It feels like there are an unlimited number of channels as well as a confusing mix of targeting options within each channel, to promote your ecommerce store in the digital world. One question remains: Which targeting method will give you the best chance at reaching your target audience?
Ask any marketing veteran, and they’ll tell you that the key is to understand your targeting toolkit.
When defining your digital ad strategy, there are two primary ad category groupings: retargeting and brand awareness. While the former is effective at driving purchase and loyalty, the latter brings new eyeballs to your site. Brand awareness ads come in two forms: contextual and behavioral.
How do they work, when should you use them, and which one offers a better bang for your buck? We’ve got all of the answers: Here’s everything you need to know about contextual vs. behavioral targeting.
What Is Contextual Targeting?
Contextual targeting involves publishing ads on specific web pages with relevant content. Confused? It’s better understood in practice: Using contextual targeting, a running equipment brand will place ads on a publication’s article about the Olympics or a blog post about the benefits of running a marathon.
Launching contextual ads is just as straightforward: On your chosen ad platform, you’ll be prompted to enter a general category for your ad group or specific keywords that describe your ad’s content. (Using our example above, some keywords may include “running shoes” or “running gear.”)
Using the parameters, the ad platform will crawl various sites in its ad network, specifically checking for web pages’ keywords, contextual information, site content, and alt text. Armed with this information (plus any other filters you’ve selected, such as language and location targeting), the platform will identify eligible placements for your contextual ads.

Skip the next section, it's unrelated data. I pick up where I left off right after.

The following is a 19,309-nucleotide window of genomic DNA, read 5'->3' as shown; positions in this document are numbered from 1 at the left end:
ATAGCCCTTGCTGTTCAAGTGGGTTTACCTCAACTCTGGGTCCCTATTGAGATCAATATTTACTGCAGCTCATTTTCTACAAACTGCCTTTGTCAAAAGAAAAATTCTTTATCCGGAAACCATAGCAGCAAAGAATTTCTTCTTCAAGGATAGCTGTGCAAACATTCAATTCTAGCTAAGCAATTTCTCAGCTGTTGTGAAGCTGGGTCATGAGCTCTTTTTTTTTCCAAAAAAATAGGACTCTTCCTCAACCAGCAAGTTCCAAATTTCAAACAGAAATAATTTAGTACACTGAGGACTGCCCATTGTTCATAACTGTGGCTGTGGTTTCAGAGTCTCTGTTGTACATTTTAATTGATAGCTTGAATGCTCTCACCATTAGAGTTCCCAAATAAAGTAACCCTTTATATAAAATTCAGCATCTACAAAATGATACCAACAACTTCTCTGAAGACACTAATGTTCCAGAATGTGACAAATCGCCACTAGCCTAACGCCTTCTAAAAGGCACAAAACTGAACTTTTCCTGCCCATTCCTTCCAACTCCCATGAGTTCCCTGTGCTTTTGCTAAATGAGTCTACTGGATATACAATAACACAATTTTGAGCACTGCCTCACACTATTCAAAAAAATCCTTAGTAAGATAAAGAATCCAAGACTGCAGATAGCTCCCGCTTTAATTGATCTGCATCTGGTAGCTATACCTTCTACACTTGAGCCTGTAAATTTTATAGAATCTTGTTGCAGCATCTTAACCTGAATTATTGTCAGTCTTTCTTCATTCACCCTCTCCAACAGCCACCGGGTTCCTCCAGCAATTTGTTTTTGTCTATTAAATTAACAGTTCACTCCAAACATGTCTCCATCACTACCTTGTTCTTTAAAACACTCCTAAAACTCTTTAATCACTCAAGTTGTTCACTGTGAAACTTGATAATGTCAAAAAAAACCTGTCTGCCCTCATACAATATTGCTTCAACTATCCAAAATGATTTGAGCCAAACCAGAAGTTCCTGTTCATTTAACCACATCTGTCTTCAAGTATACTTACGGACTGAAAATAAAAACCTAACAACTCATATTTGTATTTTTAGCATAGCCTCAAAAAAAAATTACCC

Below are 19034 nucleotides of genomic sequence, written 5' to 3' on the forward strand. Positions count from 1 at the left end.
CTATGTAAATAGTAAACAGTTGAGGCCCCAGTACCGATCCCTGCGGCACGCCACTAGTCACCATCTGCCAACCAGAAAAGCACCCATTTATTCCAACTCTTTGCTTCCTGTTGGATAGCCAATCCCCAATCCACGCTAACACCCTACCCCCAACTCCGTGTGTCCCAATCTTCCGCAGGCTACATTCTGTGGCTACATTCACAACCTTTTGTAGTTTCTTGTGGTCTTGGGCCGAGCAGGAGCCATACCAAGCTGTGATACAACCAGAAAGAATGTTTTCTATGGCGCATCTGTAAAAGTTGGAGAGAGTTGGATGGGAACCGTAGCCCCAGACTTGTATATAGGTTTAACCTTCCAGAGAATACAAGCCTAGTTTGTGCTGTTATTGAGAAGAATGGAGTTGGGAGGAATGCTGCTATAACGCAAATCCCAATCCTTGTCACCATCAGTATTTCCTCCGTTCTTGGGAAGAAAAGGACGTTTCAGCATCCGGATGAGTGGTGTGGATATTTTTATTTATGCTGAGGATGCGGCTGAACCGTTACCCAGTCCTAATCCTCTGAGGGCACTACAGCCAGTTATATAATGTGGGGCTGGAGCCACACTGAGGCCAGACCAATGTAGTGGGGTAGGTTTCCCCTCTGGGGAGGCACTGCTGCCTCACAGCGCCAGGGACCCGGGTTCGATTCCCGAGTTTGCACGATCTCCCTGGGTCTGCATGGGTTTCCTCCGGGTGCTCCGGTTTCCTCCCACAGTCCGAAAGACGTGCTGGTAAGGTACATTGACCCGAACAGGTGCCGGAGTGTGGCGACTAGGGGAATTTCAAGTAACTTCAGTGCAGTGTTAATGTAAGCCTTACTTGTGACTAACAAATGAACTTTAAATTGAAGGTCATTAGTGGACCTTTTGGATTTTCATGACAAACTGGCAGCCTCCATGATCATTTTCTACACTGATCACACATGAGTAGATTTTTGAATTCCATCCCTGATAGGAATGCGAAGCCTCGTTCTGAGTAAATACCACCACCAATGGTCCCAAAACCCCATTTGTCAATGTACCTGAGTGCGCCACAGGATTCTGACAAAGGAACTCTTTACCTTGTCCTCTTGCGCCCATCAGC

Why We ❤️ Contextual Targeting:
Contextual targeting is a great way for brands to ensure their ads are relevant to what shoppers are interested in at any given time. You’re upping the chances of successfully attracting shoppers, leading to potential purchases.
As we mentioned, contextual targeting is easy to get started with — most of the work involves finding a reliable ad platform to launch your ads. We recommend choosing a solution with machine learning and AI capabilities — it’ll better digest the sentiment of a webpage’s content (vs. simply scanning for keywords) and provide more accurate ad matching.
Because contextual targeting doesn’t require tracking, it’s valuable for brands looking to ensure reach and engagement while prioritizing user data and privacy legislation compliance.
With powerful marketing tools available to brands, it’s hard not to fall into the trap of over-personalization. However, contextual targeting is a helpful tactic to maximize campaign effectiveness without appearing as creepy or spammy.
Compared to behavioral targeting, contextual ads are slightly more affordable, especially for brands that haven’t amassed enough audience data.
For more on contextual targeting, check out this guide.
What Is Behavioral Targeting?
Comparatively, behavioral targeting works by using cookies to track the online behavior of individual shoppers (Google searches, clicked links, or purchased products) and deliver relevant display ads wherever the shopper might be: digital ads, social media, email, and other channels. Behavioral ads come in two forms: demographics and interest and lookalike.